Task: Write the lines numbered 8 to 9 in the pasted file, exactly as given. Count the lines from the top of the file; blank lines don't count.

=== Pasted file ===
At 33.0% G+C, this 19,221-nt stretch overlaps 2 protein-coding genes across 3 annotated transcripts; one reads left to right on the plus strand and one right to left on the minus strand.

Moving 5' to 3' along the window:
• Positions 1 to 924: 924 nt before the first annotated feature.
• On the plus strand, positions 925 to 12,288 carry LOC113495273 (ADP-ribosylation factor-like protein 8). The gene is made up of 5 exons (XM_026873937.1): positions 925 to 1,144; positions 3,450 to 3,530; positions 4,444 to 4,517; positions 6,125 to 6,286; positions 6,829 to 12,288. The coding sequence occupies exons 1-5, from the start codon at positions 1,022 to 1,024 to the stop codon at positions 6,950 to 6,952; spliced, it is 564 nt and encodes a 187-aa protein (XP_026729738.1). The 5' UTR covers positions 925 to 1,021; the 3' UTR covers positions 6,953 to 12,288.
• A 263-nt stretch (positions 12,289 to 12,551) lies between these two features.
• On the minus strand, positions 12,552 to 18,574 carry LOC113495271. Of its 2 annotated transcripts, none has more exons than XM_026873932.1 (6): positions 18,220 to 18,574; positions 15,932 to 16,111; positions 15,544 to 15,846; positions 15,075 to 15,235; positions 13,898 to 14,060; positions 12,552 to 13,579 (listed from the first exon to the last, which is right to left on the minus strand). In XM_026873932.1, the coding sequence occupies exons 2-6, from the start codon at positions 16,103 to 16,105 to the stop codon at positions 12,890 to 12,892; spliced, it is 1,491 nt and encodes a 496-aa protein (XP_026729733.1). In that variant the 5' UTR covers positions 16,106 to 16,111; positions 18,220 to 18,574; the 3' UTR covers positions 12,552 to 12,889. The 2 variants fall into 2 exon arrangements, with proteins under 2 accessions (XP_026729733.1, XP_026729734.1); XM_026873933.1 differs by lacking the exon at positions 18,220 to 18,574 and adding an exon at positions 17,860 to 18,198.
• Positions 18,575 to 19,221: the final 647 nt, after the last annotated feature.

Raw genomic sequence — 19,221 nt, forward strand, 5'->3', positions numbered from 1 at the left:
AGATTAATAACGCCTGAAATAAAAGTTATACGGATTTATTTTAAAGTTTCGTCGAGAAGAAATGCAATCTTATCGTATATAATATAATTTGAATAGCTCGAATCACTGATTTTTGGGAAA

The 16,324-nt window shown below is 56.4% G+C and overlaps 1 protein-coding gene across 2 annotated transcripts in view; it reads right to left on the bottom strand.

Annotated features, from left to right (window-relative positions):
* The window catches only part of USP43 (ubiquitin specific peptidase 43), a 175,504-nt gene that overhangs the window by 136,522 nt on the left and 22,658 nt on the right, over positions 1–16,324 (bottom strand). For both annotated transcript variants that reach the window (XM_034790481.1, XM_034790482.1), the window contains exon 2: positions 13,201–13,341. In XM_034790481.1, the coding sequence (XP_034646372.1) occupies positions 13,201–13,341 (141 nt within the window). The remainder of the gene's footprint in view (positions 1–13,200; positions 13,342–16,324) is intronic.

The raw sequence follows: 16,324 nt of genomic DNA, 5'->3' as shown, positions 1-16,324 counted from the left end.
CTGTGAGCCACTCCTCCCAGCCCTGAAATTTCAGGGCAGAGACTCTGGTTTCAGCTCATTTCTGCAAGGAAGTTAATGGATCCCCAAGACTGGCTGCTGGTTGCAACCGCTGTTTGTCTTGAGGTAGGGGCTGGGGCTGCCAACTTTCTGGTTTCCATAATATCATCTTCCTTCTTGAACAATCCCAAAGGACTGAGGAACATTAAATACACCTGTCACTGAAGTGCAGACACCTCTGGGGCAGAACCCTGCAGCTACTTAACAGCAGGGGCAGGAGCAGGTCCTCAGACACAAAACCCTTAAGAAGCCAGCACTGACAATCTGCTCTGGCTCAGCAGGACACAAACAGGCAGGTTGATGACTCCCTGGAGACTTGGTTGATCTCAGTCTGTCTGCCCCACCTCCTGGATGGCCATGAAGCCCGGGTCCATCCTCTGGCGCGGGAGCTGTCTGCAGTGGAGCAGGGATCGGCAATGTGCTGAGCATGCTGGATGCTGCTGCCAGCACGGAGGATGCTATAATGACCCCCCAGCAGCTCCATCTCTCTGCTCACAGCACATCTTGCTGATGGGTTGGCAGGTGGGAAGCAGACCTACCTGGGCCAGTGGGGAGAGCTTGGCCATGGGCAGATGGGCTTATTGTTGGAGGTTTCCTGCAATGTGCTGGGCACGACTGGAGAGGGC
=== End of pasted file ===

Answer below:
Raw genomic sequence — 19,221 nt, forward strand, 5'->3', positions numbered from 1 at the left:
AGATTAATAACGCCTGAAATAAAAGTTATACGGATTTATTTTAAAGTTTCGTCGAGAAGAAATGCAATCTTATCGTATATAATATAATTTGAATAGCTCGAATCACTGATTTTTGGGAAA